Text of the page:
4. I was going to write something about this movie, but honestly the quality of a review like this spares me the indignity of having to think of anything to say about it, other than the fact that this was the very first time I actually considered getting up and leaving the theater before the movie was done.

  5. I half expected widespread disagreement on this one until I looked at the Tomato rating.

    I went into it hoping for some decent action thrills, and as Chase says it starts out promisingly, but the more conventional it gets, the more offensive the rest of it becomes.

    It’s not terrible as far as straight up action goes, though the style of it simply isn’t for me.

    I read one review that commented on how realistic the action was. Am I the only one who thought it seemed phony and staged?

  6. Craig – well once again, the opening scene in which Damon and his crew have to secure the sniper position felt very authentic to me. The nighttime Al Rawi chase sequence? Ludicrous. Not to mention that it seemed to go on for ever.

    But I don’t hate “Green Zone,” I just think it could have been a whole lot better. What it does is to further highlight everything that “The Hurt Locker” did so well. The latter is intimate and politically unobtrusive, while the former ramps up the noise and the commentary like a buzzsaw.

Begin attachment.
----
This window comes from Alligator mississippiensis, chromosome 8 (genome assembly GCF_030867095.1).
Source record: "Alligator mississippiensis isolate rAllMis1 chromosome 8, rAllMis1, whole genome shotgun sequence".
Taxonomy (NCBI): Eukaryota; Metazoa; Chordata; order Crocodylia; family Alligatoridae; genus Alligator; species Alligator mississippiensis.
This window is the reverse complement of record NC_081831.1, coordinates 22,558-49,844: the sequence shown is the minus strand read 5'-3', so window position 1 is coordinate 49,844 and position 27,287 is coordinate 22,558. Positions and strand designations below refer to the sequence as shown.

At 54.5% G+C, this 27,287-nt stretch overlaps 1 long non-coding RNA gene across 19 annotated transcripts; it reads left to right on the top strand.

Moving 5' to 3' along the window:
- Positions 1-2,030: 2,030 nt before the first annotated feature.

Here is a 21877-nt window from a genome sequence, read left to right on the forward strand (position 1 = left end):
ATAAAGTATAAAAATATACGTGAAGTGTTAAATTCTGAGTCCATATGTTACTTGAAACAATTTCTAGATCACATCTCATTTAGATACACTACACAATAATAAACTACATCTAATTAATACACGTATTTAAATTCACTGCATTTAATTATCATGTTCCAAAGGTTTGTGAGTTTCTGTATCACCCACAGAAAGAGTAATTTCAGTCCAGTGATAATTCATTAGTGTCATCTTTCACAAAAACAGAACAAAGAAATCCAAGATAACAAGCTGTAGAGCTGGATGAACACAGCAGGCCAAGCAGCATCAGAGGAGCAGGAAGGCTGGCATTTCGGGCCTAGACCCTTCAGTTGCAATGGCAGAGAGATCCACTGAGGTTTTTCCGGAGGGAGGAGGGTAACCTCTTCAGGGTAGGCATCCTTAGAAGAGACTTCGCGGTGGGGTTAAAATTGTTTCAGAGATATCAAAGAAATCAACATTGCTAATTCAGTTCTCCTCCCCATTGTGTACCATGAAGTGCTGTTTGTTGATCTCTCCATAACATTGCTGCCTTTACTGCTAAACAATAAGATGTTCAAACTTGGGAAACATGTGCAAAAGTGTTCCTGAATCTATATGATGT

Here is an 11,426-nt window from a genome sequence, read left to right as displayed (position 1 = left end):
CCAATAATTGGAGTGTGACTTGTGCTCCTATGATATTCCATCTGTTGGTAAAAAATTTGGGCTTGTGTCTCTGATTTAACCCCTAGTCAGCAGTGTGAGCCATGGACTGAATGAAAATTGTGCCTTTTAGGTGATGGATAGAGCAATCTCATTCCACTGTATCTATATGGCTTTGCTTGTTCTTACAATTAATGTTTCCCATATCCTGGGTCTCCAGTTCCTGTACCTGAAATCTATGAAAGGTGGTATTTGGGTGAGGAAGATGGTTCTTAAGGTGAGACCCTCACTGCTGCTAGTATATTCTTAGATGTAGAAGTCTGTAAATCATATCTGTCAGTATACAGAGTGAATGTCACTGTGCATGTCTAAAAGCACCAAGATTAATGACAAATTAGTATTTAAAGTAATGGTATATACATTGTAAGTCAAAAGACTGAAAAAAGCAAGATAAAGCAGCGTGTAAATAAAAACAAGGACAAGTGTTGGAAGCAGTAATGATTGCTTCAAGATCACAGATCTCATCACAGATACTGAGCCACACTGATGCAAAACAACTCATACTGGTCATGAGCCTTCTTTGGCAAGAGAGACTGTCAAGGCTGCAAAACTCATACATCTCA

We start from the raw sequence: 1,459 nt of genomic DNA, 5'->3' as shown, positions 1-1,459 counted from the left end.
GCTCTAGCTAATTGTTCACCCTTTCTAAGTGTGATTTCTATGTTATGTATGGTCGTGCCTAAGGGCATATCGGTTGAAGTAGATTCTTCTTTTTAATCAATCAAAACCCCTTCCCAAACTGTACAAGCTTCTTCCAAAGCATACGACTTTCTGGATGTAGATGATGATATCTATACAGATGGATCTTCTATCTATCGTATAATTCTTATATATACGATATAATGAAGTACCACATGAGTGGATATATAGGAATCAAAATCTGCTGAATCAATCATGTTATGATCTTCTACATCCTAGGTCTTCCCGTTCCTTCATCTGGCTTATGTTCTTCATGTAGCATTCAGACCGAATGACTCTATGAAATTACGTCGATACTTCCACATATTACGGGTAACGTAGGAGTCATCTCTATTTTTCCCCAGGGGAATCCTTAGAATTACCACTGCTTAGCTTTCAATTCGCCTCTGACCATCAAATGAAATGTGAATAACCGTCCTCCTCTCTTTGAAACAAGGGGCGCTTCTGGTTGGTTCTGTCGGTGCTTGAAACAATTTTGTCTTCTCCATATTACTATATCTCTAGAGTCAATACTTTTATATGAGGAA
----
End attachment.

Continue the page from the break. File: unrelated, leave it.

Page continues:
7. I thought the action seemed phony myself, especially the climax of the film. I don’t hate the film, but I can’t muster much enthusiasm for it either. The whole thing just seemed misguided and pointless. I am sorry I wasted my time and money on it though.

  8. “What it does is to further highlight everything that “The Hurt Locker” did so well” very very true.

    I didn’t hate GZ either, though its pointlessness really bothered me after the fact and tainted this review.

  9. This is an anti-American film that tries to attract people with action. I don’t mind political films when they are upfront about it. If you hate America go somewhere else quit trying to recruit.

  10. Yes, the bad guys in Green Zone are Americans, but they’re not necessarily made out to represent “America” itself so calling the film anti-American is a little lazy. It’s hot air spewed by the Fox crowd to get their followers pissed off.

    Freedom to question the people in power is one of the hallmarks of our system. Unfortunately, Green Zone does a ham handed job of it. It wants to be both an entertainment and a message and it fails at both.

    However, this idea that we’re meant to cheer when American bad guys get killed and that that represents cheering against America is absurd.

  11. Green Zone isn’t anti-American, it’s anti-lying bureaucrats with thinly-veiled personal agendas dragging us into a war under false pretenses and manufactured evidence.

    If anything, Green Zone is anti-douchebags. I just wish it was a better film.